The Joys of Public Sector PR

I had a quiet little laugh last week when I read a blog post by Dan Slee of comms2point0 with the headline “you know you work in public sector comms when…”. The article is tongue in cheek and very amusing. However, much of it rang true and seemed all too familiar to me.

I’ve spent most of my working life in public sector PR in various roles. I love the buzz, the fact that I can get involved in real issues and the fact that, just very occasionally, I can actually make a little bit of a difference. But there is no doubt that it can be frustrating.

In my experience, one of the great frustrations of working in local government PR is that, as Dan Slee’s blog points out, everyone else can do my job better than me. That is particularly an issue with the elected members, many of who are, let’s be perfectly honest here, not all that bright and in some cases functionally illiterate. There is an ever present problem with those councillors who consistently refuse to undertake any form of media training because they have convinced themselves that they don’t need it. Yeah right!

Then there is the issue of getting sign off on press releases. When I send a draft to the appropriate head of service I simply need him or her to check it for accuracy, not to jargonise it so much that it becomes unintelligible. Also, if I say that I need a response from you no later than noon on Tuesday, I really mean it. Friday afternoon really will be too late.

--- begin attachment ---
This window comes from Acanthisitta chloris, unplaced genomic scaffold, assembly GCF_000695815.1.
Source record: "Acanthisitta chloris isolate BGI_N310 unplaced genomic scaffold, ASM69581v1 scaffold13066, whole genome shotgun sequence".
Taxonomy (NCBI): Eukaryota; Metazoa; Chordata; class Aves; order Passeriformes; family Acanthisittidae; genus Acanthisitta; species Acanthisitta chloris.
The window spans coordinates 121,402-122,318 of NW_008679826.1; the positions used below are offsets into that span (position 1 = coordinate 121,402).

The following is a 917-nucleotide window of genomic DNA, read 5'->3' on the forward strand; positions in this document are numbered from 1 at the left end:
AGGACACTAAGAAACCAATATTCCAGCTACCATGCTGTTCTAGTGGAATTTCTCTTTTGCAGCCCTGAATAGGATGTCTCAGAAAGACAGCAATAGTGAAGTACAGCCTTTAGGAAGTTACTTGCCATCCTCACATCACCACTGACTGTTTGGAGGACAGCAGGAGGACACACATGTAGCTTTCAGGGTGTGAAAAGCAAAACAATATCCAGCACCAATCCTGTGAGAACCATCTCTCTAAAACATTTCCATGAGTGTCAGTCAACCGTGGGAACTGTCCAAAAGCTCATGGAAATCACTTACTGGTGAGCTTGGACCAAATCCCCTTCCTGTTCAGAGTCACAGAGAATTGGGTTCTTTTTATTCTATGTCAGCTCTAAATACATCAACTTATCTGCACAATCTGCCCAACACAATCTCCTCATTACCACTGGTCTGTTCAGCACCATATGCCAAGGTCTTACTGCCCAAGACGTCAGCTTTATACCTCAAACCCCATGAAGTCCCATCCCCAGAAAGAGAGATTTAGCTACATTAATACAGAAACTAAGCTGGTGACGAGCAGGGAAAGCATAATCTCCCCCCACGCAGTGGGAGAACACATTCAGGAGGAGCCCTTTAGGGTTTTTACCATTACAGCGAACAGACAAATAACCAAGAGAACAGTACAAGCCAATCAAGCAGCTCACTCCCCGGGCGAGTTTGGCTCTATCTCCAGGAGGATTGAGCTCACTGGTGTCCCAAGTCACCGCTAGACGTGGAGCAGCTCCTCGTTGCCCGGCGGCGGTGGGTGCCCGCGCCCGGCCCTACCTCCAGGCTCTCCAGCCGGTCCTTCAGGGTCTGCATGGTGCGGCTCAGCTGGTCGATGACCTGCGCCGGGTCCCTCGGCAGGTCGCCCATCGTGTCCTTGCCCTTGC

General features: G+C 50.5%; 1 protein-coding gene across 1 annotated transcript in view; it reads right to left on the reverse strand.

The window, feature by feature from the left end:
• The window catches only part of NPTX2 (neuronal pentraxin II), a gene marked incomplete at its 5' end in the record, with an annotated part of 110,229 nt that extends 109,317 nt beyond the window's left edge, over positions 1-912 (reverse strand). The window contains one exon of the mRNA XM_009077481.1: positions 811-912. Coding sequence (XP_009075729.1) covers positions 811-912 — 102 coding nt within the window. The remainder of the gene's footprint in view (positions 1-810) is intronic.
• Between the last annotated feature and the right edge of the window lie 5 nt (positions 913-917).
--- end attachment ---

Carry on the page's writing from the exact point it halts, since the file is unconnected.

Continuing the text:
We all know that Councils do regularly make a mess of things. When this happens, especially with high profile screw ups, the best that I can do is a damage limitation job. I can’t make the problem go away. I’ve lost count of the number of times that a Chief Executive or senior councillor has told me that we should deal with a crisis by ignoring it and saying nothing. Funnily enough I can’t think of a single instance in which that approach has worked!

I could go on, but I’m sure you get the picture.

Ends

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